I spent many winter hours at seminars for horse owners (with dinner with friends beforehand, of course!), and took courses in equine first aid, hoof care science, etc. There are online courses in these things as well. There are winter Expos just begging for your attendance. Or pick another subject entirely and dig in!

    I would suggest making two living lists (I hate the term bucket list): one for you and your horse, and another just for yourself. Let your imagination run on each list, put your ultimate heart's desires down as you build the lists, and you may find something fun and wonderful to do, or begin building towards a goal later down the road.

    Good luck with your lists and your horse!
    "The difference between genius and stupidity is that genius has its limits." Albert Einstein

    http://s1098.photobucket.com/albums/...2011%20Photos/



  6. #6
    Join Date
    Jun. 1, 2002
    Location
    Indiana
    Posts
    11,473

    Default

    What I would do is post the times and dates you will be riding for other people at the barn who also don't want to ride alone.



  7. #7
    Join Date
    Feb. 1, 2011
    Posts
    246

    Default

    Just so that I'm not repeating what everyone else said...here's some other thoughts.

    1 - Ground work. Get a book or DVD or look stuff up on youtube. It could be anything such as lunging, natural horsemanship stuff, brushing up on ground manners, hand grazing, general bonding stuff

    2 - EVen if all you can do is walk and trot, work on small things like getting your horse more sensitive to leg or seat. When it's mucky, I like to take my horse out bareback and walk around, working on listening to my seat since I'm barbeack. Also, practicing my horses western jog which is great for him because he's a hunter (we usually are jumping when weather is good) and it's nice to see him have to really shorten and collect so that I can actually sit his giant stride. It's beneficial for the both of us and doesnt' require a lot of space or dry ground.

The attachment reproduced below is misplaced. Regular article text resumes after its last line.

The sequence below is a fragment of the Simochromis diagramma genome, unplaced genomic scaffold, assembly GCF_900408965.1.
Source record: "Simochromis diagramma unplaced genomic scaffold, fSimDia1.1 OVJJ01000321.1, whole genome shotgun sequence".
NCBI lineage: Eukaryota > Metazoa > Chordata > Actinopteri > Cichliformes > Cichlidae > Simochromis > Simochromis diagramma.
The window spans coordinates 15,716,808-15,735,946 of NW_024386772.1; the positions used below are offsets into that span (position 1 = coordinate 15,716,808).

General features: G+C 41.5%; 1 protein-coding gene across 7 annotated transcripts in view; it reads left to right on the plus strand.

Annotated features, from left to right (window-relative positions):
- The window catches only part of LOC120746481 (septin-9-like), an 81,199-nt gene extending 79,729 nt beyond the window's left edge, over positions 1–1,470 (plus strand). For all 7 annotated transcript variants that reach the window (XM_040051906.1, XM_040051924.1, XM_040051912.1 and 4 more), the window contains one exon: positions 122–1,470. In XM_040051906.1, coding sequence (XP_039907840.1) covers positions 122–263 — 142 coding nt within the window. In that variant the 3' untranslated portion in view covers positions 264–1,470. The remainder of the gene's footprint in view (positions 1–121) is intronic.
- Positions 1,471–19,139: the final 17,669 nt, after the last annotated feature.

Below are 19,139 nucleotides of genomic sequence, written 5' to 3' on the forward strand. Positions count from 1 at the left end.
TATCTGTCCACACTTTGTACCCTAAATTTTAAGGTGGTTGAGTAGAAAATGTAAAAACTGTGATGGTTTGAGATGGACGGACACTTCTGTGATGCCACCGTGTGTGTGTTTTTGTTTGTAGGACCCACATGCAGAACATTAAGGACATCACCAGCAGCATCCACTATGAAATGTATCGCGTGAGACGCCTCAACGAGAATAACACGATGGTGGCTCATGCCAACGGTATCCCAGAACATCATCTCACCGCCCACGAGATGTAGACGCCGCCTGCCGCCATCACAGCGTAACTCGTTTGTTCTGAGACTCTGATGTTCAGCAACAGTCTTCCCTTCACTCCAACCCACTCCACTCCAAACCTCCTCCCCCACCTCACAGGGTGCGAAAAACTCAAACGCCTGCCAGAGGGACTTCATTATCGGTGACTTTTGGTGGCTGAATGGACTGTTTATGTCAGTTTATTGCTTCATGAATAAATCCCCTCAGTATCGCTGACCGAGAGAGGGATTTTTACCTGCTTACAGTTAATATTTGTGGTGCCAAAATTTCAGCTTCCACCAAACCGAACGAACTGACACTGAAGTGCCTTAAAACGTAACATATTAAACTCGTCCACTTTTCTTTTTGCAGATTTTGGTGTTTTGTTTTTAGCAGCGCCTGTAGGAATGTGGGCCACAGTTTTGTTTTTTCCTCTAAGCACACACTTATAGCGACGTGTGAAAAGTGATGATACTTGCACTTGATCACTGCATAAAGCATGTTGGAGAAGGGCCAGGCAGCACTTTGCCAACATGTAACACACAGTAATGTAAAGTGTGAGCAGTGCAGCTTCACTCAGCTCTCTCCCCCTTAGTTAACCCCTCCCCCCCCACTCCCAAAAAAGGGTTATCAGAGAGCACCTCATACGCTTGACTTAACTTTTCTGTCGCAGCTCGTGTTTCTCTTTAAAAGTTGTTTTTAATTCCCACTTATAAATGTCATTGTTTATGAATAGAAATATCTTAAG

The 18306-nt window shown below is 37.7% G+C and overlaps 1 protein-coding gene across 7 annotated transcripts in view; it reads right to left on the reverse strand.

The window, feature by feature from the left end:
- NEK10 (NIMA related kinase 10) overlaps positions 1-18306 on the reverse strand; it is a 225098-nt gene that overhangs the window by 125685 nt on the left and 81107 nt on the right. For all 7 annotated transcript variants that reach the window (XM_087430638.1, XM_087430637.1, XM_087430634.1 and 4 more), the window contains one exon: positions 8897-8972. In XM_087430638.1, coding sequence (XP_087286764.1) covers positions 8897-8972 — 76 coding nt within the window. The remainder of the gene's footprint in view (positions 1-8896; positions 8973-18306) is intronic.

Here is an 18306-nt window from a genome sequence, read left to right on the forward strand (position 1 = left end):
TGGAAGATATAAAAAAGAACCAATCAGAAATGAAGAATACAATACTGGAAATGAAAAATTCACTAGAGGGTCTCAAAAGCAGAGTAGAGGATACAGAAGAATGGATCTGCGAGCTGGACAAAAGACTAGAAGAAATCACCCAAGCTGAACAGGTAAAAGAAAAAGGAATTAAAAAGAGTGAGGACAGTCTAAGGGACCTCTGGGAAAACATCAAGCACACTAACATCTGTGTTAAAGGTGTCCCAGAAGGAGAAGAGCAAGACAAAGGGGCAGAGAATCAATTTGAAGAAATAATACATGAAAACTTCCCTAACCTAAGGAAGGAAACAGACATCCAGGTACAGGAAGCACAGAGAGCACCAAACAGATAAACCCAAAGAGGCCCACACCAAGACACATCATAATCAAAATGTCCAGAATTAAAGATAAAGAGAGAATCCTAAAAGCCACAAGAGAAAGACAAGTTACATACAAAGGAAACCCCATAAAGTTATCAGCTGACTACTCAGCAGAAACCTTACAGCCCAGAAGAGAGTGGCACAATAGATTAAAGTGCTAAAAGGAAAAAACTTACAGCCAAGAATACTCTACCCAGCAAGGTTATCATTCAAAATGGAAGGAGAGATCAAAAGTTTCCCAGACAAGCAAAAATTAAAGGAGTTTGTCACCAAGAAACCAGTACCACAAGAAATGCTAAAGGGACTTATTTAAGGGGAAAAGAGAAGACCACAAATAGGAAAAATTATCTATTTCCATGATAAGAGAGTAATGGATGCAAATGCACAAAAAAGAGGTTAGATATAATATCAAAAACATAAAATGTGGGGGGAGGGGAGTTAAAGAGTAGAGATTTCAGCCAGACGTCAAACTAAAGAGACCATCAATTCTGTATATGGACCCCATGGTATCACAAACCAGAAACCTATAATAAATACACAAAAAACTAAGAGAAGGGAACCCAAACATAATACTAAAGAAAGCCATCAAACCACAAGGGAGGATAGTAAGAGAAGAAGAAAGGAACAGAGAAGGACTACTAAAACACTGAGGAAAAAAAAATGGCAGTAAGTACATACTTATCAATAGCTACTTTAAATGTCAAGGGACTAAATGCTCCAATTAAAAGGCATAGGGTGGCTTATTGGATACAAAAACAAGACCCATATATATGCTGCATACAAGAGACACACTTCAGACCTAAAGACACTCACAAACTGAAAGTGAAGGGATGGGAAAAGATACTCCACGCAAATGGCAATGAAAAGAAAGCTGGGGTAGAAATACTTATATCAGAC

3 - exploring the property/going on trail rides if you have access.

    4 - Setting up ground poles or raised cavalleti and lungin your horse over those at the trot.



  8. #8
    Join Date
    Apr. 16, 2005
    Posts
    6,769

    Default

    Quote Originally Posted by Chief2 View Post
    You sound sad to be leaving the big barn behind. Perhaps a brief respite is exactly what both of you need. In a few months the ground will soften and you and Dobbin will be back in business!
    Yes, I am sad. I've always boarded at barns that were a bit busier. I really do enjoy the social aspect. Unfortunately, in this case, I'm not leaving by my choice (long story).

    Thanks to everyone for all the tips. I'm not too concerned about riding alone in the ring. But I'm not 100% comfortable hacking out alone. And since my hubby works out of town during the week, I can't use him as my "back up". But writing a note on the white board sounds like a good idea. And I'll try and find someone else that I can call/text as my safety net.

    I am a little excited since I will have a ton of space to ride.... and won't have to worry so much about getting in anybody's way! Most of all, I know he will be well cared for and that means more to me than my own comforts.

    Will carry my cellphone and drag out my iPod to listen to tunes so I won't get too lonely. I think once I get there and establish a routine, I will probably enjoy it. And hope to make some new "barn friends" once they start coming back out.

    My horse and I are starting to slow down (he's getting older and we are both a little broken). So it will be an interesting adventure!